A knowledge graph analytics platform (KGAP) was developed, integrating datasets from LINCS and IDG, for efficient search and aggregation of evidence paths based on a disease query, to identify, score and rank associated genes as drug target hypotheses. Approved indications for prescription drugs were used as high confidence entry points into the KG, and published MoA targets were used as a high confidence validation set. Modern graph database systems such as Neo4j provide a powerful suite of tools for high performance analytics, rigorously and reproducibly encoded, on semantically rich KGs, with interactivity and visualization enhancing human understanding. This study has demonstrated how KGAP can generate novel and plausible drug targets for Parkinson's disease. It includes a case study of the understudied "Tdark" SYNGR3 gene, scored highly by KGAP and supported independently by publications identified via the IDG application TIN-X. The KGAP approach and method as implemented is generalizable and applicable to drug target illumination in many other disease areas. Accordingly, in future work we intend to apply KGAP more broadly.

Methods

Data sources

As shown in Fig. 1 an understanding of entities and the relationships between them can be quickly represented in a representative graph diagram, this establishes high level concepts and methods for discovering new insights, but also provides a clear design for the required extract transform and load (ETL) steps for building the capability. The datasets listed here were used to construct a graph database instantiation of this design. From LINCS we used the L1000 Phase I and II Level 5 differential gene expression data, also termed the LINCS "Connectivity Map" [34]. Level 5 connotes the highest level of processing, normalization, evidence aggregation, and therefore confidence, interpretability, and interoperability. LINCS was processed using the same pipeline used by colleagues for the DrugCentral LINCS drug profiling tool, whereby differential gene expression data across 81 cell-lines were mapped to 1613 unique drug active pharmaceutical ingredients [5]. Data and metadata files available from the LINCS Data Portal and NCBI Gene Expression Omnibus (GEO) were ETL-ed via 1.5 TB PostgreSQL db. DrugCentral [5] (June 2020 version) was used for indications, ATC codes, chemical structures and other properties. IDG's TCRD, Target Central Resource Database [35], (v6.7.0) provides gene properties including target development level (TDL: Tclin, Tchem, Tbio, Tdark) and gene family information.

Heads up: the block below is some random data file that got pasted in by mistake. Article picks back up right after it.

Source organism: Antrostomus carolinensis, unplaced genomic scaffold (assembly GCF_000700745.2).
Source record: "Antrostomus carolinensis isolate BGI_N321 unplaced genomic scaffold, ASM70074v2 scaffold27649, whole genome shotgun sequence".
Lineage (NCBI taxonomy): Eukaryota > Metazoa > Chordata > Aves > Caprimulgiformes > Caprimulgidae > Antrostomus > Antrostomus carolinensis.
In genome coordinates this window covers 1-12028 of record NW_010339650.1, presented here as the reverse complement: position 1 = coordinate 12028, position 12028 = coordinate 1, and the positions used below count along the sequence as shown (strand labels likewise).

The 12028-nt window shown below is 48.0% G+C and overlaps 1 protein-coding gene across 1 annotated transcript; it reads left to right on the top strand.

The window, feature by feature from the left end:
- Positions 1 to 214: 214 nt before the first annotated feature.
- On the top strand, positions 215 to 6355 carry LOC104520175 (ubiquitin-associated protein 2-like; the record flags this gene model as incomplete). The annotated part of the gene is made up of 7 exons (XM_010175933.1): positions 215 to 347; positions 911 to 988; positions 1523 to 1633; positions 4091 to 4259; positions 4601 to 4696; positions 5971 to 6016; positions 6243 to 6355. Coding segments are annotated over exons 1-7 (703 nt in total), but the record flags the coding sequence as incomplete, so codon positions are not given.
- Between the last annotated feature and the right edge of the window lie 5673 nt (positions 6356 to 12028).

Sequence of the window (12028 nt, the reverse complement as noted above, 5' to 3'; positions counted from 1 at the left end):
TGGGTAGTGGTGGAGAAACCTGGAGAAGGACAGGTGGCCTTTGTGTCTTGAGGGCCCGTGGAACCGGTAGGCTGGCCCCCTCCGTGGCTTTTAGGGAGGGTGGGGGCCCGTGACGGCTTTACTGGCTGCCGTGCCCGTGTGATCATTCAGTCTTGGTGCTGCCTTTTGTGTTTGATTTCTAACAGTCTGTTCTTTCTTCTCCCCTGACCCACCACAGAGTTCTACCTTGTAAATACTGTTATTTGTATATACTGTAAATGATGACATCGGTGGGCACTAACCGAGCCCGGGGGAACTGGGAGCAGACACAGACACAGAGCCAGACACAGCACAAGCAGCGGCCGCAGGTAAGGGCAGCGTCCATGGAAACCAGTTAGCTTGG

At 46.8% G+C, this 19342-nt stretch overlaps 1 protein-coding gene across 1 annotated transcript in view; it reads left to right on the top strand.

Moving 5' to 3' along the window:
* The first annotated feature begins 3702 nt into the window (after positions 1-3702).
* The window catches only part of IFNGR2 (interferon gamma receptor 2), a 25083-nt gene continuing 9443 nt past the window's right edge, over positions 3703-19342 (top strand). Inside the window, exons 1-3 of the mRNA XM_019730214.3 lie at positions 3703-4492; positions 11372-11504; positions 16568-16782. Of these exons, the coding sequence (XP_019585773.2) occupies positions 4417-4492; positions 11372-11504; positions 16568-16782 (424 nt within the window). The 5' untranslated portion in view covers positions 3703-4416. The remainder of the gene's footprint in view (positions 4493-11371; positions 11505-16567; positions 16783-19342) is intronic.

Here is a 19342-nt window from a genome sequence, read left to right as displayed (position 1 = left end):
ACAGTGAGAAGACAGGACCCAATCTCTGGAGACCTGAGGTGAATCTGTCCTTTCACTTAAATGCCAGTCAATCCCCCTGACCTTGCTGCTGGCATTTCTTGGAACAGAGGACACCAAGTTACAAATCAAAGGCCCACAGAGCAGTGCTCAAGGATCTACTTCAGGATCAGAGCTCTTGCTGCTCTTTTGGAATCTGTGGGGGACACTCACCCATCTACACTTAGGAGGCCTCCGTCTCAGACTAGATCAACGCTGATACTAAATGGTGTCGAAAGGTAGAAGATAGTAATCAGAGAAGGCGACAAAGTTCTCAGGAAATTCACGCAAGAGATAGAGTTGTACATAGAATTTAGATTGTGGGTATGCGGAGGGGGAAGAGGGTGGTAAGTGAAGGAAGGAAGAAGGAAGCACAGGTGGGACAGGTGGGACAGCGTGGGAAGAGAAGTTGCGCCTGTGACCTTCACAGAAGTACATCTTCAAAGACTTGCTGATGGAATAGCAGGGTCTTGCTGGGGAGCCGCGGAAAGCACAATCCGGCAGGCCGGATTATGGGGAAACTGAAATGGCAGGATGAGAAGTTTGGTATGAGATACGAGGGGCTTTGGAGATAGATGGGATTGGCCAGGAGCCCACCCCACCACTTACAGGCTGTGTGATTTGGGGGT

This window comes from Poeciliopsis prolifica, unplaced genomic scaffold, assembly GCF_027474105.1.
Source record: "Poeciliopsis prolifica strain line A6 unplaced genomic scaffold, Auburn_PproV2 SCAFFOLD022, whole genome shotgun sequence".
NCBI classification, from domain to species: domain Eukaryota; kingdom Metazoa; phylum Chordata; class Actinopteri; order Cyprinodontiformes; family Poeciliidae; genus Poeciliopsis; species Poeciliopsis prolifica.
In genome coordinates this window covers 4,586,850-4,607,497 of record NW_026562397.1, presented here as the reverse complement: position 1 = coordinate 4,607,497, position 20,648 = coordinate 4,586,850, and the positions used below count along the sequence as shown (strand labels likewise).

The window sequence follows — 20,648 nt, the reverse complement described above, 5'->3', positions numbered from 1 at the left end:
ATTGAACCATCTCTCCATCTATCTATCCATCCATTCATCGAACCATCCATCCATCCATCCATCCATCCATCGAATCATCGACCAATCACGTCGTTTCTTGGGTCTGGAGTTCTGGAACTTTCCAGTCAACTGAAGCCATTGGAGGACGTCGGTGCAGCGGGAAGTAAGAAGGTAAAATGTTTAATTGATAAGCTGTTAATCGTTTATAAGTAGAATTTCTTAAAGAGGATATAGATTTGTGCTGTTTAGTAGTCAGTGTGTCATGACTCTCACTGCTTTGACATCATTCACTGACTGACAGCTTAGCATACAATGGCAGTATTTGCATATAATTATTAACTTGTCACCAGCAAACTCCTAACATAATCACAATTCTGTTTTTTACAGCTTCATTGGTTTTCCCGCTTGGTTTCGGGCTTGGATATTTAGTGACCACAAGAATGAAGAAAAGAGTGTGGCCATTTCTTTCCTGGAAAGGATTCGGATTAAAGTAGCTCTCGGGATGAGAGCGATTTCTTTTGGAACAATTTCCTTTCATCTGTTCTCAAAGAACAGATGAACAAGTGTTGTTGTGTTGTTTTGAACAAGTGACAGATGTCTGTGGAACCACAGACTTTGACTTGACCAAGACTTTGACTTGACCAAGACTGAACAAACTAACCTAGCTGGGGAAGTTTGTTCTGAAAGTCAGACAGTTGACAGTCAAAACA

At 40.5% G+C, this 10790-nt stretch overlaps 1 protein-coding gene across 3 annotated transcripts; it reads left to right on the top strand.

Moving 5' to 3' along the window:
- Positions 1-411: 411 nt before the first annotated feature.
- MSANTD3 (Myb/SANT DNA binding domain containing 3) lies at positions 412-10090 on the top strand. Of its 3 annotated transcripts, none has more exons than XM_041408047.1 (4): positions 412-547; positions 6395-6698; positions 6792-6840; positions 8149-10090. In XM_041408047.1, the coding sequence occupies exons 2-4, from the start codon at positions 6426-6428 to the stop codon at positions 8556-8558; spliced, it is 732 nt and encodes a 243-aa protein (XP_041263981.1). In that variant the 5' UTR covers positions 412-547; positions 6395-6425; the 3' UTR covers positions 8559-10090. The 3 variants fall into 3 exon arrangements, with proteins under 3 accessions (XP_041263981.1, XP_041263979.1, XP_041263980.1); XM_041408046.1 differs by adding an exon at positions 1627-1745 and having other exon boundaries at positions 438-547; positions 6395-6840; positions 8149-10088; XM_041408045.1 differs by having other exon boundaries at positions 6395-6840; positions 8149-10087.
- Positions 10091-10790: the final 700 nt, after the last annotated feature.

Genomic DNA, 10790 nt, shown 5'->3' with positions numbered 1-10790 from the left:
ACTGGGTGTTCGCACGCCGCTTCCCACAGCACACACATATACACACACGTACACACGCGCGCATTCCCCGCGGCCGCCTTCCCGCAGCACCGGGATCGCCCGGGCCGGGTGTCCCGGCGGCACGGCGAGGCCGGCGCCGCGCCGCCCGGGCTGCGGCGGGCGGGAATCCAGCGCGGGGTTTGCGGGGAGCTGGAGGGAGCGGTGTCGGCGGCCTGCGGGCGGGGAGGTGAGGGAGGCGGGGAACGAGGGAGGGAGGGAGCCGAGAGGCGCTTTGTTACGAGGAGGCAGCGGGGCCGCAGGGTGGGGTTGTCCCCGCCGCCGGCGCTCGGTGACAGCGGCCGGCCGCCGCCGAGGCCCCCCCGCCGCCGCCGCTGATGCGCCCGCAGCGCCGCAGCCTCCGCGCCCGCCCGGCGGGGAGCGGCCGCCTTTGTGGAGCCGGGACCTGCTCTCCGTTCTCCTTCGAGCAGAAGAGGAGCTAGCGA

Data modeling, representing the knowledge

Graphs in Neo4j are composed of nodes and relationships, which correspond with vertices and edges in graph theory terms, respectively. Graph queries can be thought of as patterns for matching paths through the graph, which consist of specified relationship types, each between two nodes, a semantic triple, subject-predicate-object. Neo4j is considered a schema-less database, meaning that data is loaded without constraints. But a strict schema with strong semantics informed by domain knowledge can be implemented, and is essential for accurate knowledge representation and interpretability. The meta-model for a graph can be reported by introspective Cypher query (CALL apoc.meta.graph). The meta-model for this graph is shown in Fig. 5.

Fig. 5
figure 5

Neo4j meta graph. Both nodes and relationships have properties which can be used in query filtering and analysis

Our graph is constructed of the following.

Relationships. INDICATION is constructed from DrugCentral indications involving a Drug which is also a LINCS perturbagen. CELL_SIGNATURE indicates the Cell type for the LINCS Signature. SIGNATURE_GENE provides the differential expression z-score for the Gene. DRUG_SIGNATURE associates the Drug involved for a given Signature.

Nodes. Concept consists of disease terms from DrugCentral with unique OMOP [36] identifiers, and retaining other disease identifiers as properties for interoperability and extensibility. Drug nodes are derived by filtering for LINCS perturbagens which are in DrugCentral and have one or more indications. Genes are from LINCS, with additional properties added from TCRD (e.g., development/druggability level). Cell and Signature nodes are from LINCS without filtering.

Table 2 shows the complete list of relationships present in the graph and count, and Table 3 the list of nodes with counts.

Table 2 Type of relationship, source, and total counts
Table 3 Type of node, primary source/

We filter the 45.6 M signature associations at z-score threshold |z| > 3, to identify strong evidence and patterns, which results in 10,663,228 (d:Drug)--(s:Signature)--(g:Gene) paths.

Parkinson's disease drug-set

To apply KGAP to PD knowledge discovery, the set of drugs indicated by PD and related conditions were identified using DrugCentral, which derives drug indication from FDA DailyMed (provides trustworthy information about marketed drugs in the United States), and maps SNOMED to OMOP terms [37] for interoperability. A simple substring search for "Parkinson" matches five terms: "Parkinsonism", "Parkinson's disease", "Arteriosclerotic Parkinsonism", "Dementia associated with Parkinson's Disease", and "Neuroleptic-induced Parkinsonism." Requiring Anatomical and Therapeutic Classification (ATC) "nervous system" is intended to focus on the neurological etiology of PD rather than symptoms. This query returns 25 drugs, shown in Table 4 with their PubChem CID, of which 22 / 25 are present in LINCS. This drug-set represents PD knowledge as in drug-set enrichment analysis (DSEA) [38], analogous to gene-set enrichment analysis (GSEA).

Table 4 Drug-set representing Parkinson's disease

Graph analytics for evidence aggregation